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Rise of the Footballing Goalkeeper

02/12/2013 12:53 GMT | Updated 29/01/2014 10:59 GMT

Football, like all sport, never stops developing. Formations and tactics become outdated, while positions alter, change and add to their traditional responsibilities. There are numerous examples of this occurring. Playing philosophies such as Tika Taka and Samba have dominated the world game at some points in history. More recently, the role of the striker has been up for debate with the introduction of a false nine.

This article, however, will examine the escalated growth of the 'footballing goalkeeper'. This term refers to a goalkeeper that has been instructed to keep possession for their team. The goalkeeper achieves this by making accurate short to medium passes to their team members while also being hesitant and reluctant to clear the ball long. There are a few footballing goalkeepers in the Premier League. The most obvious being Hugo Lloris, Artur Boruc and David de Gea, while Michel Vorm, Joe Hart and Tim Krul also show hints of this modern goalkeeping trait.

Some football fans may believe this topic lacks any significance in regards to their goalkeeper's performance and ability, but in the last round of Premier League matches, both Hugo Lloris for Tottenham against Manchester City and Southampton's Artur Boruc vs Arsenal, made blunders related to being a footballing goalkeeper.

Artur Boruc's mistake fundamentally highlights the footballing goalkeeper. He received the ball with no one within 20 yards of him. He pivoted his direction three times while Arsenal striker Giroud started to close him down at pace. The Frenchmen finally got to Southampton's goalkeeper, who had possession, and Boruc attempted to Cruyff turn past his opposition. He failed and attempted it a second and third time. He had at least two opportunities to clear the ball out of play, but instead got tackled to allow Arsenal to score.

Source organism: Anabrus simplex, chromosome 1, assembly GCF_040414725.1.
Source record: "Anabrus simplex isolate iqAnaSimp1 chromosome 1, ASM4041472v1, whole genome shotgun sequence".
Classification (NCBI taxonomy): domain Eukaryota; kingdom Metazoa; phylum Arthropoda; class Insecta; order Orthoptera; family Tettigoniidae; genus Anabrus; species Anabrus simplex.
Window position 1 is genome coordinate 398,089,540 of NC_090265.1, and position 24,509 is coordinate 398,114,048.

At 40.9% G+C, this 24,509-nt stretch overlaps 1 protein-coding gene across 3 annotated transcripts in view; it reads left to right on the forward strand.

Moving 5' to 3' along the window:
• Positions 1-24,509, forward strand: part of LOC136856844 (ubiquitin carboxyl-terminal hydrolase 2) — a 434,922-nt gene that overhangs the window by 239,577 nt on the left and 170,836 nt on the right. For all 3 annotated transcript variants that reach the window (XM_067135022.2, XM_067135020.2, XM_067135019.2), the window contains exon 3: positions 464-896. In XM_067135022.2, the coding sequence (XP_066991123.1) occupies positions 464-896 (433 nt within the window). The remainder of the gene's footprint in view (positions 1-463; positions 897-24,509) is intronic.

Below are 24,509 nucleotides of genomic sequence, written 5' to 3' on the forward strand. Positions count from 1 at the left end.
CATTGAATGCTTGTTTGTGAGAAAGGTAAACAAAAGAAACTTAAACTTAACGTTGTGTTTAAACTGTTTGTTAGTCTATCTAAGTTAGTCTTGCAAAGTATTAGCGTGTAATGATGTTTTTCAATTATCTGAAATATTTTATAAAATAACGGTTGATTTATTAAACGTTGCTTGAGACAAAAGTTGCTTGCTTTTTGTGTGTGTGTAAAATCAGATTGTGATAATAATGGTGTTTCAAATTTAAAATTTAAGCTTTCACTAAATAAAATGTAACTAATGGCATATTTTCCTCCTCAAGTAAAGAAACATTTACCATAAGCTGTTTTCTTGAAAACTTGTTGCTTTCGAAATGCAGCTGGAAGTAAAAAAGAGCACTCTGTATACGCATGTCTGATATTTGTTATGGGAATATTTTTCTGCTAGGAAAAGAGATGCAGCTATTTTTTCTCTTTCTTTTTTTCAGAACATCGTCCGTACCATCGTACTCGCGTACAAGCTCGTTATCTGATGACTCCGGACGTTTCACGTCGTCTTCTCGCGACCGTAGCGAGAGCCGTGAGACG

This is an obvious reluctance to clear the ball long from Boruc, especially given the time he had before Giroud applied any physical pressure. Hugo Lloris's incident was different by the fact that he had cleared the ball long, but in such a way that Manchester City easily stole the ball and created a goal scoring opportunity. Those who follow Tottenham and the French goalkeeper know that he is fairly poor when it comes to kicking long. Lloris rarely attempts a pass further than the half way line and when he does, they are of poor quality. He is most definitely a footballing goalkeeper in the sense that he wants to keep possession close.

There is an argument that if these two players had taken to a traditional goalkeeping philosophy instead, then the mistakes would have been prevented. We could define a traditional goalkeeper as one who takes no risks in possession and clears the ball as far away as possible at every opportunity. A few examples of this goalkeeping type are Tottenham's number two Brad Friedel, Everton's Tim Howard and John Ruddy from Norwich. None of these goalkeepers would have held onto the ball for as long as Boruc did, nor would any of them have failed to clear the ball in Lloris's situation.

Despite the mistakes made by the two individuals in question, a footballing goalkeeper is definitely what is required for a modern football team. Mistakes will be made in any given situation, but they cannot deter the progress and advancement of the sport and playing philosophies. Spain and Barcelona's world dominance over the decade have resulted in most of the footballing world attempting to recreate or utilise large chunks of their game plan.

The foundation of this plan is to keep possession and not inefficiently kick it away. Therefore, the goalkeeper must have the ability to hold onto the ball and make adequate and appropriate passes from which their team can progress. The Spanish way of football may not dominate the next decade, but any future developments, such as Germany's machine like approach, have and will always incorporate this goalkeeping style.

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